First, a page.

As for the mainstream British media’s coverage of cycling it is embarassing as shown by that headline. Even the reports on the BBC website are quite obviously written by someone that has no knowledge of cycling. Which is why I come to VeloVoices for my cycling news!
I think the BBC coverage was poor, but the commentators weren’t helped by the broadcasters not providing them with timechecks, race radio or correct captions. In the final kilometres a caption stated it was Henao that had escaped with Vino! I have never liked Hugh Porter as a commentator on road races. He seems to have less knowledge about the riders than an average fan. Btw Sheree I think Hugh might have got the idea Fabian was a sprinter from last years World Champs where he missed out on 3rd place by inches in a bunch sprint!
The size of the crowds showed the increased popularity of cycling in Britain and the passion for sport. When are we going to see more major races in the UK?
Finally, wasn’t the women’s race brilliant! It was such a change from the last women’s race I watched; last year’s World Championships, which was the worst race I’ve ever seen.
Apologies for such a long post. Keep up the good work!!!
Neil, thanks for sharing your thoughts and absolutely no need for apologies!
I think with hindsight GB got their tactics wrong, at least in terms of controlling the time gap and then pursuing the key break. Of course, hindsight is a wonderful thing, but like you say there were some elements which were all too predictable. Germany were always going to offer a bit of help, but not too much – especially once Tony Martin had abandoned. Australia were always likely to hedge their bets, with their low confidence in Goss. and one or more of the other top countries – as it turned out, Spain and Switzerland – were always likely to attempt a long-range Classics-style attack as this was their only viable chance. Fundamentally the race was too long and the team too small to be sure GB could control the race. It’s hard enough to control a 200km TDF stage with a team of nine – trying to do so on a hilly course for 250km with just five was always ambitious. Even so, all it would have taken is for two countries to have contributed another rider each and i fully believe the break would have been caught. But it wasn’t to be. On such fine margins are medals decided – it’s certainly not as clear-cut as some fans have made it sound.
On the broadcasting side, the BBC had no choice over the broadcast images. Olympic Broadcasting Services (OBS) has a monopoly over broadcast rights – cushy number, that – and I’m sure I read somewhere that former UCI President Hein Verbruggen is involved with them somewhere. The poor commentary, of course, was entirely the BBC’s fault.
The less said about the Daily Mail/Mail on Sunday, the better. Odious rag.
it will be interesting to see if the Tour of Britain benefits from bigger crowds. It’s not a particularly high quality race, but it alwaysahas a sprinkling of big names and from personal experience I can vouch for the fact it’s good fun. I was at a stage finish in Newbury a few years back, where I clearly remember Stuey O’Grady leading out Matt Goss for the win. And they’ve also had Cav, Renshaw, EBH, Michael Albasini …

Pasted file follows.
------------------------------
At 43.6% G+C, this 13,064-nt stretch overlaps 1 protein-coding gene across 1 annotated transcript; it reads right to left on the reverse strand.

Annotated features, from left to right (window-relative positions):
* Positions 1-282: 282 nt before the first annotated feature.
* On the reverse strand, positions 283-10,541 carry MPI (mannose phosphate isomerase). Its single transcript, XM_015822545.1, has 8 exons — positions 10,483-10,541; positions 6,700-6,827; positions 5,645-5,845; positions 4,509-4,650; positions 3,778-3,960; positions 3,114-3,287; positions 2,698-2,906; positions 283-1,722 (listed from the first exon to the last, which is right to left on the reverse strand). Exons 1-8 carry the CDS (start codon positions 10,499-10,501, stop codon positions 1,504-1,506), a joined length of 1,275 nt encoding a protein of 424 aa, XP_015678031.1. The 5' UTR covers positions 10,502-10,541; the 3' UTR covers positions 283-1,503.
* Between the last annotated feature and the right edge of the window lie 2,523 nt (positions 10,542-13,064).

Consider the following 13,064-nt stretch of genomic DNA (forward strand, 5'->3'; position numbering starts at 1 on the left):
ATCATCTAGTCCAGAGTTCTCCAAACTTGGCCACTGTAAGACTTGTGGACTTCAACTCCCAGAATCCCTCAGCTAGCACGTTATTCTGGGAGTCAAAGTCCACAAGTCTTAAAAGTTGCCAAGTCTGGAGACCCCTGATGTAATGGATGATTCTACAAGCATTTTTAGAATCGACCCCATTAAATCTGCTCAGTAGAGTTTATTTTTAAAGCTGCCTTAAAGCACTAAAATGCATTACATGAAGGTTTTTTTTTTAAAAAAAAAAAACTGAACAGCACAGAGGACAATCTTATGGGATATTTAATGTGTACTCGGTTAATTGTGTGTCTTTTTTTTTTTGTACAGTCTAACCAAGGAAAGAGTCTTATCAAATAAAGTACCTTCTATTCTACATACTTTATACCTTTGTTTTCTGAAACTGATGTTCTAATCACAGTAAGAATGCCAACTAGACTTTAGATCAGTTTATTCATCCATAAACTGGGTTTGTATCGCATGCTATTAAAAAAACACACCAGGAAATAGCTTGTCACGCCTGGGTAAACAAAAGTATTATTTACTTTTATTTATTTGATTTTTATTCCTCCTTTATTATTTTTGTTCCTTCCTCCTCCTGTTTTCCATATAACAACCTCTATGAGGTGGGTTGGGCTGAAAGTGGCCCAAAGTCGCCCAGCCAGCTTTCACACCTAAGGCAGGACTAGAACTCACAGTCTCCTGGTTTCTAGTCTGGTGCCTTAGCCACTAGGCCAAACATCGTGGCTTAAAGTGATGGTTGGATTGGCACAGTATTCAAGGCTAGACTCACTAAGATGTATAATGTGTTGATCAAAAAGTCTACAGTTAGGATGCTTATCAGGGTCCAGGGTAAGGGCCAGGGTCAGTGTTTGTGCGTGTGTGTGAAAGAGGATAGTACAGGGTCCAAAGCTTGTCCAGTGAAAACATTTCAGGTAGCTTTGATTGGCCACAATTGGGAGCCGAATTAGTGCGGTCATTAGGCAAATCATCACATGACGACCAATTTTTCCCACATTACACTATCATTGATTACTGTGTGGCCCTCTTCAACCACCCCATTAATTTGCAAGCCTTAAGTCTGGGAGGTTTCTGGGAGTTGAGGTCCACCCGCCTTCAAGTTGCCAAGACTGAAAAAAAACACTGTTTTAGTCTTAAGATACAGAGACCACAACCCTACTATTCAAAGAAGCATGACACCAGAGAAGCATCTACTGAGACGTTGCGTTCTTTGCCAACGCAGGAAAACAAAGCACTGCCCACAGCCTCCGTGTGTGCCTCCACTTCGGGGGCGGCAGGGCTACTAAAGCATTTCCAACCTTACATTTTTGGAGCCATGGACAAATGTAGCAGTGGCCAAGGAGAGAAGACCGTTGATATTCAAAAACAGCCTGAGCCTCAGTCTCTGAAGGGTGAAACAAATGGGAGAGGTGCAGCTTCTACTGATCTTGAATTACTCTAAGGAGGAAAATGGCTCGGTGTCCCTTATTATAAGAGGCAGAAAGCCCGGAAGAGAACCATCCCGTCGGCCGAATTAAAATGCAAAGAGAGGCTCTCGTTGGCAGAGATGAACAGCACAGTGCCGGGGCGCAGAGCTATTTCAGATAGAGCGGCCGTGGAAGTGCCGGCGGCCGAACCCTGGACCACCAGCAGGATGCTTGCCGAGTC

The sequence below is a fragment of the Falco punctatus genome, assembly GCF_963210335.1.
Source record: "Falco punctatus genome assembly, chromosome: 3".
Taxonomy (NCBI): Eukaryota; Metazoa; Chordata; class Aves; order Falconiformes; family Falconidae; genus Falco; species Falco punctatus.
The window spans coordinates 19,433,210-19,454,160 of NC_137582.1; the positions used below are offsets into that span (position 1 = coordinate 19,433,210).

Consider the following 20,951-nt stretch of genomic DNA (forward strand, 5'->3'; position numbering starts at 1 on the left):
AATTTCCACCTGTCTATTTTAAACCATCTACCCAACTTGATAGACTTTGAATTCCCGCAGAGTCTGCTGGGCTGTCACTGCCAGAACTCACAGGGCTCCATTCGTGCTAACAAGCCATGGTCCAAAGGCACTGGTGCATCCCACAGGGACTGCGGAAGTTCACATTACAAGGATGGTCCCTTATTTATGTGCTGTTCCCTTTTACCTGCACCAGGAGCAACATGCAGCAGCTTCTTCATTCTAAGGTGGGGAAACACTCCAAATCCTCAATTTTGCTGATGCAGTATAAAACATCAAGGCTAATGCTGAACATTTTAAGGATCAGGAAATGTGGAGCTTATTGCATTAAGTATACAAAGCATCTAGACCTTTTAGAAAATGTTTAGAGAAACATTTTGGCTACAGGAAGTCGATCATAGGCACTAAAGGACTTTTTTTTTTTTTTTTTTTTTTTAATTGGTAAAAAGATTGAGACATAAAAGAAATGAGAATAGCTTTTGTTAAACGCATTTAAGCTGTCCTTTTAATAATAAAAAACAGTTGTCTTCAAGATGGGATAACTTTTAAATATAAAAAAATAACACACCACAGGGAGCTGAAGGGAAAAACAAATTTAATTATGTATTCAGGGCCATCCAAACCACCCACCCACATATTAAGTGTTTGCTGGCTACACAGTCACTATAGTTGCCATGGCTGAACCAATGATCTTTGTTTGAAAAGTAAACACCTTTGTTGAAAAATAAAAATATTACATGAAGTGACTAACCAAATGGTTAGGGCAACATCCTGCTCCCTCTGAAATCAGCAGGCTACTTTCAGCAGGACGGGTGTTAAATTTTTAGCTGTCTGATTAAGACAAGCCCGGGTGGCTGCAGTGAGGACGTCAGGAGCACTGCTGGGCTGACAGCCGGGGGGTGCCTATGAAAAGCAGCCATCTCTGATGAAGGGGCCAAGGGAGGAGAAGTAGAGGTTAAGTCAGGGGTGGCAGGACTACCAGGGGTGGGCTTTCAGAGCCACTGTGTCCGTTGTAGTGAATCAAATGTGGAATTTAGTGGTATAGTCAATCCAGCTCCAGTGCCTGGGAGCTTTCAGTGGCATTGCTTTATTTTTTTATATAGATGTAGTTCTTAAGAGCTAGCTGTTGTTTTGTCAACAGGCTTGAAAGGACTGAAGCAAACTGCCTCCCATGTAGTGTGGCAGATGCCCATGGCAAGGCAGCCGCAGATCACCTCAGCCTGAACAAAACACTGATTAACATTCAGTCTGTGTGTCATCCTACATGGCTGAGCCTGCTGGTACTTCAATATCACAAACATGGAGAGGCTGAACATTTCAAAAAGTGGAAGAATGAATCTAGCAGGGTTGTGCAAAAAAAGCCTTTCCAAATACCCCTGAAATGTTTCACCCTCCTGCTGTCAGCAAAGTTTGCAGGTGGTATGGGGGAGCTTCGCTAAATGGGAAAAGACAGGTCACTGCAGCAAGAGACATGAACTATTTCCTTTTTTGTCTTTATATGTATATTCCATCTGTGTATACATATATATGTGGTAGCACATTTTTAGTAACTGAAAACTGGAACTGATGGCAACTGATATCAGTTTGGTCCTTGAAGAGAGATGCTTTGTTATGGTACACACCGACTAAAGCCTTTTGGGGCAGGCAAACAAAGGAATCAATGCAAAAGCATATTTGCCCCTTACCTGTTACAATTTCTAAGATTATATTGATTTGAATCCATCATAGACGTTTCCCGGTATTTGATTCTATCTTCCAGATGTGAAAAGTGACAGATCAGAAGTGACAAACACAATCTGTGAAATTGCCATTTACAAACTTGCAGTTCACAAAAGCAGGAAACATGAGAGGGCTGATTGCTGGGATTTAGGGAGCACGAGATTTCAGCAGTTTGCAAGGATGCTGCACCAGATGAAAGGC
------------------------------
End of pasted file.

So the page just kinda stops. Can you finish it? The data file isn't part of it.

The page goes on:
Thanks for your feedback, it’s always great to hear from those who visit our blog and who share our passion, and it’s attendant frustrations, for road racing. I have to say that I was amazed at the poor quality of the BBC commmentary and while I appreciate that it outsourced the filming it doesn’t excuse its poor choice of operator, I’m sure French television would have been only too pleased to assist!
You might well be right about High Porter’s assumption that Spartacus was a sprinter given last year’s World Championships but nonetheless he’s way past retirement.
Don’t forget to check back tomorrow for our coverage of the Men’s time-trial race.
Thanks – I enjoyed this discussion very much.
I’d be interested to hear more about what you all think about the absence of earpieces. Of course there are other ways for riders to find out what’s going on up the road, but I did like the idea that the riders on the course had to make their own decisions, and make them fast.
Personally I’m in both camps. I understand and support the argument in support of race radios that they can aid rider safety – even if only occasionally, I’m all in favour of anything which reduces physical risk – but I also think their absence adds an additional random variable which makes racing more interesting.
What appeared to happen here is that GB road captain David Millar was forced into a critical decision – chase the Cancellara break, send one man (probably Stannard) to infiltrate it, or stick to Plan A. In the heat of the moment and without the aid of the team car, he selected the last option and it proved to not be a winning decision. OK, even with a radio they might still have made the same decision, but the onus here was on the rider to decide. It puts decision-making back in the riders’ hands, and I like that. It may only make a difference occasionally, but when it does it leads to high drama because it demands quick and intelligent thinking from riders, and even a hugely experienced rider such as Millar can get it wrong. Top level sport is as much about the mental side as the physical one.